The U.S. Centers for Disease Control (CDC) reported that a 19-year-old migrant farm worker died one year ago in Louisiana of rabies caused by a vampire bat bite. The bat was encountered in Mexico. "This is the first reported death from a vampire bat rabies virus variant in the United States," the CDC said.
The story was reported in a number of newspapers, TV and radio outlets and blogs. Unfortunately, some of those reports were a bit misleading, especially about possible threats from vampire bats in the United States.
Bat Conservation International distributed the information to news organizations around the country in hopes of helping to set the record straight:
• According to the CDC, the victim's mother says he was bitten by a vampire bat on July 15, 2010, in the Mexican state of Michoacán, which is more than 400 miles south of the U.S./Mexico border. The only vampire bats in the United States are in zoos or research facilities. Vampires pose no direct risk for those who live in the United States.
• Like most mammals, bats can get rabies, but the vast majority of bats do not. Nonetheless, any bat that a person can approach and touch is far more likely than other bats to be infected. People should never touch a bat or any other wild animal.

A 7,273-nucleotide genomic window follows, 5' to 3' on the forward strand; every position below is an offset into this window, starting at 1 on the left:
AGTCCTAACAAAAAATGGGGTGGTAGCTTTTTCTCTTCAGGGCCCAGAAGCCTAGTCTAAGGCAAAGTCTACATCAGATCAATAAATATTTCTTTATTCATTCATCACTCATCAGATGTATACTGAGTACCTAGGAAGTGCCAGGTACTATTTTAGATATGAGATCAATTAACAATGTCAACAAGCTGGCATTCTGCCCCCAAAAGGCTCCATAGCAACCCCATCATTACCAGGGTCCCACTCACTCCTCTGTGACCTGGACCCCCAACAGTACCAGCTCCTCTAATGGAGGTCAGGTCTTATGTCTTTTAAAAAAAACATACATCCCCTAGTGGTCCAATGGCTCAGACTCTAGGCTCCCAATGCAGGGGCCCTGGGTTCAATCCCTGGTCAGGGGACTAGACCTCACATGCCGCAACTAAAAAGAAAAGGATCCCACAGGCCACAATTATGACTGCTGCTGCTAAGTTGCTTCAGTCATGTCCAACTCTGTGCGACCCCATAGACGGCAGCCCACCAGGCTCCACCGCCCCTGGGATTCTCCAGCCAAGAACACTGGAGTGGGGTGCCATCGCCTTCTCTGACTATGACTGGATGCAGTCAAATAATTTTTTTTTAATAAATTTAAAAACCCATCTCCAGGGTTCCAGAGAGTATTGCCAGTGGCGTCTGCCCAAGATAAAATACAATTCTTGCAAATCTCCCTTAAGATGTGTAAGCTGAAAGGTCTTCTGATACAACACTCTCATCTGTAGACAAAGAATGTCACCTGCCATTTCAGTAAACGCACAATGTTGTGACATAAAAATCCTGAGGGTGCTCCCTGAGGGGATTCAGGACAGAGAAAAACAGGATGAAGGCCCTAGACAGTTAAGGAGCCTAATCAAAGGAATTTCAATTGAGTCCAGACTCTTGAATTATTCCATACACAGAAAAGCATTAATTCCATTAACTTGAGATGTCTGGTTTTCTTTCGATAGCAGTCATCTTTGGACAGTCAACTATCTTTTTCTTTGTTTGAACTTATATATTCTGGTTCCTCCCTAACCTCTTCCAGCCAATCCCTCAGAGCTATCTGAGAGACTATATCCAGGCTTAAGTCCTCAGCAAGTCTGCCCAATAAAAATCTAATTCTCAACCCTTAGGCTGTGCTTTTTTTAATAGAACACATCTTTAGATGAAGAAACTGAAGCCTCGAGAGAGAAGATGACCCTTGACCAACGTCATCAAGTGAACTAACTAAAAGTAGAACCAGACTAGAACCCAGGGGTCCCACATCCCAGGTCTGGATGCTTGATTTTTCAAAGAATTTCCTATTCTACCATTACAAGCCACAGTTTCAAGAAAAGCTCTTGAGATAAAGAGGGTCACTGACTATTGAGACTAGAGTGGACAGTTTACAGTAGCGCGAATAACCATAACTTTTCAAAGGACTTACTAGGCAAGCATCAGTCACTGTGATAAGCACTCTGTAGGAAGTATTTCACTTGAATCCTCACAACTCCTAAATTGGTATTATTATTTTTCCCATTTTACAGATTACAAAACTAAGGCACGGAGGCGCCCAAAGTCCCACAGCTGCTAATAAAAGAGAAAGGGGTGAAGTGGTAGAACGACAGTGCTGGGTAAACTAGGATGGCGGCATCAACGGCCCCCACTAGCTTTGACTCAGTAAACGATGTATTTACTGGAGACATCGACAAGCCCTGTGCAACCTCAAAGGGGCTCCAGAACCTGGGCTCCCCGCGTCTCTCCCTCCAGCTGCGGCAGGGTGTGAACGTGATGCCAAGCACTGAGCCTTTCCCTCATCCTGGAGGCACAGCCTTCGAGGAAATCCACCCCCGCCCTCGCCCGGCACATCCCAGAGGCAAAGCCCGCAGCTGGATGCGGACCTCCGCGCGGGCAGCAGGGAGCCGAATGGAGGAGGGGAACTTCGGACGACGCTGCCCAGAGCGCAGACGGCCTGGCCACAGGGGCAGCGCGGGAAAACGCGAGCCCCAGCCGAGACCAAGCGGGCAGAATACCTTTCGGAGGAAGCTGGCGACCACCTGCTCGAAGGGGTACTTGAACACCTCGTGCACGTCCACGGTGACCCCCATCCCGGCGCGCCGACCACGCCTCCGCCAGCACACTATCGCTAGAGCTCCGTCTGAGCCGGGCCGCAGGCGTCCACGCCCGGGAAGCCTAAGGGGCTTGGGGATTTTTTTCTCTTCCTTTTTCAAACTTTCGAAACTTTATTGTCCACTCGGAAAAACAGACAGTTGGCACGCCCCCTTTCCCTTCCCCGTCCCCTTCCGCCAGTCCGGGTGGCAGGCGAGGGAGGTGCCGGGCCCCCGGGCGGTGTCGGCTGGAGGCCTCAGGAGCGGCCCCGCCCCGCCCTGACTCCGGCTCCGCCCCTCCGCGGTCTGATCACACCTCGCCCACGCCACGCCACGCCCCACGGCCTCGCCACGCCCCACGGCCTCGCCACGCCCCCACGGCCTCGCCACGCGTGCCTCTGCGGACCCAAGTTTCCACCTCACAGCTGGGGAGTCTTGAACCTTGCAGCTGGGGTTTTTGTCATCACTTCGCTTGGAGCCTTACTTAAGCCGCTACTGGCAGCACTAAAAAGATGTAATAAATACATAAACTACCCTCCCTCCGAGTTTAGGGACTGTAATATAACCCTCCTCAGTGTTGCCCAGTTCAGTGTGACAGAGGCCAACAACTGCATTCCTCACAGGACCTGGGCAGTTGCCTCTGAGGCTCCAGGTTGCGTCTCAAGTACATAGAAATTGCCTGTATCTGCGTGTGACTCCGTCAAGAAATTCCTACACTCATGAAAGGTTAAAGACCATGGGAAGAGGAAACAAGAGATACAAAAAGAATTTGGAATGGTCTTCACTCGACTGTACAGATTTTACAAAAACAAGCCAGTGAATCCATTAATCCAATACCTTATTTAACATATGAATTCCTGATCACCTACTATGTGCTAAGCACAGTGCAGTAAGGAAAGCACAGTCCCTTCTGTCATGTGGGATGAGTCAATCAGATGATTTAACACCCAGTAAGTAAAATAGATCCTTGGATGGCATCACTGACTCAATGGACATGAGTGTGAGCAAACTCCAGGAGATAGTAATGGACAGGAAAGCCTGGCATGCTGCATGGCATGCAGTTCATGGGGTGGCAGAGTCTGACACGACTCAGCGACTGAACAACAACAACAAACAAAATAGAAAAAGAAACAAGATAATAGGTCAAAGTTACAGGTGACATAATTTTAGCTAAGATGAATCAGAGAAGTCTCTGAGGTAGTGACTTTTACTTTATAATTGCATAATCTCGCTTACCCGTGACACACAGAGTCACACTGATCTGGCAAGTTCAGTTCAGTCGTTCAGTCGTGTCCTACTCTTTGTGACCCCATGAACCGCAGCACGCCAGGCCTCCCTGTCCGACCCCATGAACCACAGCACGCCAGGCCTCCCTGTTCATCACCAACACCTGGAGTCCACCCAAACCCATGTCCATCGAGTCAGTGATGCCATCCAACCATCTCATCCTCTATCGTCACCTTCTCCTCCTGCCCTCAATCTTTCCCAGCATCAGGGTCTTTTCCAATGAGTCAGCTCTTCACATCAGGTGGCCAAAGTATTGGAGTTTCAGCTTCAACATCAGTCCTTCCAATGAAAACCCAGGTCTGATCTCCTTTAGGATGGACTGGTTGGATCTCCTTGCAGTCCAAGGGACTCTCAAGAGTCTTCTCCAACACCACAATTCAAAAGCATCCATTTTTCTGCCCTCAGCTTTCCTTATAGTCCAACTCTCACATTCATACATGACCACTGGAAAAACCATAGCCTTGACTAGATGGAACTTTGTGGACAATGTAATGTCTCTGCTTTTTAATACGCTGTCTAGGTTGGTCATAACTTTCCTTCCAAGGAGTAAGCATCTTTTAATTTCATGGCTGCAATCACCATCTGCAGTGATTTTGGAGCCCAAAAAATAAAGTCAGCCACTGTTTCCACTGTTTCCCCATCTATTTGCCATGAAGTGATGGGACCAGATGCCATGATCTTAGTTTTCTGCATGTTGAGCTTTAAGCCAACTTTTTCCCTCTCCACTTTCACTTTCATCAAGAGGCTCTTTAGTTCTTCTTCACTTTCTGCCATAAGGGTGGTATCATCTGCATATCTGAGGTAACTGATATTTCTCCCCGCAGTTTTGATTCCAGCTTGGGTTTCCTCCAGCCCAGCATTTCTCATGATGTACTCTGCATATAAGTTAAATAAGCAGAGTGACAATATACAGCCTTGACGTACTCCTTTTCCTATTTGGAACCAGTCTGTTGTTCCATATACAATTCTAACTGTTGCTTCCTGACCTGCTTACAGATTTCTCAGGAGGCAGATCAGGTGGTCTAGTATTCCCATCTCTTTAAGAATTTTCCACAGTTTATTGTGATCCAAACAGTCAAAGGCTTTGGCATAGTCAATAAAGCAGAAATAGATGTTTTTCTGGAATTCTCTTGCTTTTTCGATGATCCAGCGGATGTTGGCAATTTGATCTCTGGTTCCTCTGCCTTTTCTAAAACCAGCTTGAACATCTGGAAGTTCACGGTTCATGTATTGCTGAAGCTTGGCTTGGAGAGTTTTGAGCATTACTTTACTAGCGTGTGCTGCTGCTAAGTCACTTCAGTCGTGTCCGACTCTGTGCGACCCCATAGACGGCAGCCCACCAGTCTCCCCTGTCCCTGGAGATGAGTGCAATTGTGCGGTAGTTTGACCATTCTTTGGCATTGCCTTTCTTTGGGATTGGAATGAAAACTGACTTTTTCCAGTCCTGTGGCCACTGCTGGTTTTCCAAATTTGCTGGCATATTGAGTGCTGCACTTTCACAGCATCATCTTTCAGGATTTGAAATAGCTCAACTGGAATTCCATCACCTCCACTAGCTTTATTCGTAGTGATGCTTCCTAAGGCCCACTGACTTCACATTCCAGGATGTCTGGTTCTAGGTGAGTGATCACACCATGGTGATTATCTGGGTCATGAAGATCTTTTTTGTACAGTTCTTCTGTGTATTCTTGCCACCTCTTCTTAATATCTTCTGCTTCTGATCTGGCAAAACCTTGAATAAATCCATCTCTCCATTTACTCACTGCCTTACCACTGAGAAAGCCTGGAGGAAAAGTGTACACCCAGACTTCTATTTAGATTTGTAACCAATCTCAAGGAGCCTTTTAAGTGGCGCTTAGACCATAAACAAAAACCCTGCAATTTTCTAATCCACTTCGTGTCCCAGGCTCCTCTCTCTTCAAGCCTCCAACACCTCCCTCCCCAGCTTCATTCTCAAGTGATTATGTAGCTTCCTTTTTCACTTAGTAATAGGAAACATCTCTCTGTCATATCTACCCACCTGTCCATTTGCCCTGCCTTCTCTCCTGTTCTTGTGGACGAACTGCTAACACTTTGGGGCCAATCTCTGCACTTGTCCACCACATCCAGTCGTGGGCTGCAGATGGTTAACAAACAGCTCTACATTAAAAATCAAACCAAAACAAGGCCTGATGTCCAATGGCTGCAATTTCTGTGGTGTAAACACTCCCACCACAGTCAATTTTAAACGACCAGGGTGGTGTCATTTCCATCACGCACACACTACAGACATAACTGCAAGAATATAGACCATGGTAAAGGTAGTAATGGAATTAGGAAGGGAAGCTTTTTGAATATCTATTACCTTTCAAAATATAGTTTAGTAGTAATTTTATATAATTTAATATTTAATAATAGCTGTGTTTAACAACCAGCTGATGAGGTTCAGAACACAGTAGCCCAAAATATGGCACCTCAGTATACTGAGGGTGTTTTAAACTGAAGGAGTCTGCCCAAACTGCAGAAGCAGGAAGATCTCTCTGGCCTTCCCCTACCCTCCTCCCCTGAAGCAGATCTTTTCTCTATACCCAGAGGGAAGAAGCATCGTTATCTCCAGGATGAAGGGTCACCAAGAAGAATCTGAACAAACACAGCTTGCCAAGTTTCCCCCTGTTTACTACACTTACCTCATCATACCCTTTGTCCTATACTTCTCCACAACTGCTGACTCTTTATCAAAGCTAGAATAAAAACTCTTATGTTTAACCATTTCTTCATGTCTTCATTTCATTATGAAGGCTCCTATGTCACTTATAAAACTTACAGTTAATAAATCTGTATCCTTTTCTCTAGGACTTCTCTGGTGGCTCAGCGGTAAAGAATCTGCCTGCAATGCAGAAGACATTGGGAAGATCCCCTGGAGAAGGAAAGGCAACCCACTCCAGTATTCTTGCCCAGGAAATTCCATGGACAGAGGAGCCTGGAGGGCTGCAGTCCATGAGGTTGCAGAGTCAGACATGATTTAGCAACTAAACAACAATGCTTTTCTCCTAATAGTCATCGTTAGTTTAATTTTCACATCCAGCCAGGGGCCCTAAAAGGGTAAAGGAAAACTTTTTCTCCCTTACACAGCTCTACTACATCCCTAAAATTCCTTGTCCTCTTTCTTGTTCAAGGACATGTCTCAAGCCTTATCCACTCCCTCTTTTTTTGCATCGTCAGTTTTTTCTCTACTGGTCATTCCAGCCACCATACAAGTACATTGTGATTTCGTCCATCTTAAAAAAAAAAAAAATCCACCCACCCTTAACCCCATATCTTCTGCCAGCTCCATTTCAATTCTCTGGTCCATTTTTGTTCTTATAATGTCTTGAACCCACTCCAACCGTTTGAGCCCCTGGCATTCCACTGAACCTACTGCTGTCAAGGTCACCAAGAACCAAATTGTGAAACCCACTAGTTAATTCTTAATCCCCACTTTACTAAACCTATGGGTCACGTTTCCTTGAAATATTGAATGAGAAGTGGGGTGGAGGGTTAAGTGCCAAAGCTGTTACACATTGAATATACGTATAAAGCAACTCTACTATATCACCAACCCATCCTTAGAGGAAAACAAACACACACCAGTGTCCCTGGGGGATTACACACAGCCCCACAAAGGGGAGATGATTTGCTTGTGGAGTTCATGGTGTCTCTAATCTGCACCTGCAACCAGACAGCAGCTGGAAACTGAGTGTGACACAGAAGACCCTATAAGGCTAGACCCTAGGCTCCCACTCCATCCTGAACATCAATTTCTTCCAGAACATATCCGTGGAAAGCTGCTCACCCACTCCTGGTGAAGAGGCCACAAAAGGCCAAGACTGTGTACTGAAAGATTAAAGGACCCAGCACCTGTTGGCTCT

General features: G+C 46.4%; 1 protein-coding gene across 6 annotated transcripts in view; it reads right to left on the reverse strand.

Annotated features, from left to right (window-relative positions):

• The CDC counts 32 human rabies cases in the United States since 2000, eight of them caused by exposures in other countries, usually from dogs. Most of the remaining 24 cases involved bats.
• Of more than 1,200 species of bats worldwide, only three are vampires and all are in Latin America. Two primarily feed on the blood of birds and one – the common vampire bat (Desmodus rotundus) – prefers mammals, especially livestock. Movies notwithstanding, vampire bats do not suck blood. They lap it like kittens.
• The common vampire bat uses its heat-sensors to locate where blood flows through vessels near the skin of its prey, then uses small but very sharp teeth to create modest wounds. An enzyme in the vampire's saliva keeps the blood from clotting as the bat feeds. That enzyme, by the way, is now a potent anticoagulant medication used to prevent strokes in humans.
• Vampire bats range from Mexico south through most of Central and South America. These bats require areas where winter temperatures do not fall below 50 degrees F. Research suggests, however, that if climate change continues unabated, vampires could expand into some parts of the United States decades from now.